I’d get a shell, they weighed about 80 pounds I think, but when I was 19 or 20 that was nothing. I’d take a shell and a bag of powder, I’d put it in the hoist and then I would send it up to the gun.
The gunner’s mate came up and started breaking the locks on the ammunition. Everything was locked up for fear that someone might go in there with a cigarette or something.
Our duty was to try and find the Japanese fleet. We never did find the Japanese fleet and I am awfully glad, because they had attacked us there with six carriers, three battleships, 10 or 15 cruisers, and about 20 destroyers.
We managed to get underway, and I don’t know to this day why we didn’t get struck or take a torpedo, but we didn’t. We got outside of the exit of the harbor and we started dropping depth charges.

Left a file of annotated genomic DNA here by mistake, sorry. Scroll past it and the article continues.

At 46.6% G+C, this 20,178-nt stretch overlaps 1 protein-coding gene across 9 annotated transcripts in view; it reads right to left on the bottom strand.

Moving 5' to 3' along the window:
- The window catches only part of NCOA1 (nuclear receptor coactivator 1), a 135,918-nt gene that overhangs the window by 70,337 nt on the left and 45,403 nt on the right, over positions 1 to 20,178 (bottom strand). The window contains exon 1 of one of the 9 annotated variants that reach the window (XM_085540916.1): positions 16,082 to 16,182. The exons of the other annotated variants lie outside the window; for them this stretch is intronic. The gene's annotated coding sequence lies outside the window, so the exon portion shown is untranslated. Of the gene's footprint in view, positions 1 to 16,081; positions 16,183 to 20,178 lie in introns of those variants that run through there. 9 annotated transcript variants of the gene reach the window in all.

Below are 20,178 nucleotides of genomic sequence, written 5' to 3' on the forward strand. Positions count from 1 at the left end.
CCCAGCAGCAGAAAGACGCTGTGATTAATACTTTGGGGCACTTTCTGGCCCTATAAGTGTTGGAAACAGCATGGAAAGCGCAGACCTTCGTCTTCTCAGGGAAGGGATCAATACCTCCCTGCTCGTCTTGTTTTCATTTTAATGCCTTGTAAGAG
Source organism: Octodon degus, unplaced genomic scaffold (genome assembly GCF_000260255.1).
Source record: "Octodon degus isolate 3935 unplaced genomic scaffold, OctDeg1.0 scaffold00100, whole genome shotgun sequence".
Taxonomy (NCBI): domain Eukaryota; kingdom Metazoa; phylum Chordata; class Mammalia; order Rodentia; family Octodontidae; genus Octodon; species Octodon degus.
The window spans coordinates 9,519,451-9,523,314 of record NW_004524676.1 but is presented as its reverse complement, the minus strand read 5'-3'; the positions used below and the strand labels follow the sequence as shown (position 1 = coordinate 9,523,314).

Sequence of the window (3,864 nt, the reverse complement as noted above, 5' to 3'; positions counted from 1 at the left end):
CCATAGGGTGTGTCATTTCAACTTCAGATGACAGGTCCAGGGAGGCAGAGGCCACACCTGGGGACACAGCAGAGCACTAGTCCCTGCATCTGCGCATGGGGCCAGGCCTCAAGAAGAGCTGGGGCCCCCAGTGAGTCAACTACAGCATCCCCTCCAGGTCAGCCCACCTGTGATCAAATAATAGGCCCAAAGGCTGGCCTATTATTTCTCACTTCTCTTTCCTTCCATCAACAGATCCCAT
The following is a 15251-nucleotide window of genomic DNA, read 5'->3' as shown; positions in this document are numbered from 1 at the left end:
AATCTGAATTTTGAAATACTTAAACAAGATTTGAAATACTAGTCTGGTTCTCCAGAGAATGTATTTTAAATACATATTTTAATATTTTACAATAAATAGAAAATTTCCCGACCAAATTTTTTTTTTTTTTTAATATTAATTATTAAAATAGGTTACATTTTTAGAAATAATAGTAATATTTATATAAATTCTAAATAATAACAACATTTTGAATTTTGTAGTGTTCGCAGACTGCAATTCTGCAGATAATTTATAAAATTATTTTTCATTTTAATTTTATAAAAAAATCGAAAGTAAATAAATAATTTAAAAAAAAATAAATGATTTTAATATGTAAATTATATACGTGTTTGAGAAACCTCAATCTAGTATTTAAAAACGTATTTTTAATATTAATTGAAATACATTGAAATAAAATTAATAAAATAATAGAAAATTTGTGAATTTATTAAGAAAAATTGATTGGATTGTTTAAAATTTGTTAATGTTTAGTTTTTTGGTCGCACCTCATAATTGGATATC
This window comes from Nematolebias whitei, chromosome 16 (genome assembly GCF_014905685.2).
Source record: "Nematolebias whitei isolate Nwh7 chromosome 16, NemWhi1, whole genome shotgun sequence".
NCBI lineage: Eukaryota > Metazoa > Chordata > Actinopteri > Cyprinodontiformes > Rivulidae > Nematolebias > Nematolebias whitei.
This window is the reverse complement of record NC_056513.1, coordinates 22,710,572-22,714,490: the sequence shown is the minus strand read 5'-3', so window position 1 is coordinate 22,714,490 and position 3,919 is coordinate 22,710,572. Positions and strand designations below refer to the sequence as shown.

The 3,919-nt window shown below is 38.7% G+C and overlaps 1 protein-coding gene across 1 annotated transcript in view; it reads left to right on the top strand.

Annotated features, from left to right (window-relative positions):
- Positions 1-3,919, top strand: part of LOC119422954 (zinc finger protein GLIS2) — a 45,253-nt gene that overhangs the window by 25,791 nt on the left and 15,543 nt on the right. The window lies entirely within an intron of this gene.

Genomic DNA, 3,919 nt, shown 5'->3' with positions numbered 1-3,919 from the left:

We got orders to strike the Marshall and Gilbert Islands. We had a task force with the Enterprise. We had two or three cruisers and probably eight or 10 destroyers.
After the atomic bombs were dropped, the war ended and we went into Tokyo Bay with the rest of the fleet, the Missouri and the rest of them, while they signed the terms of surrender that ended the war.
I was standing on the deck of the USS Blue, a destroyer. We were all alone out there at this buoy, tied up.
It was lucky for me. It wasn’t lucky for the nine people that got killed and the 20 that were injured.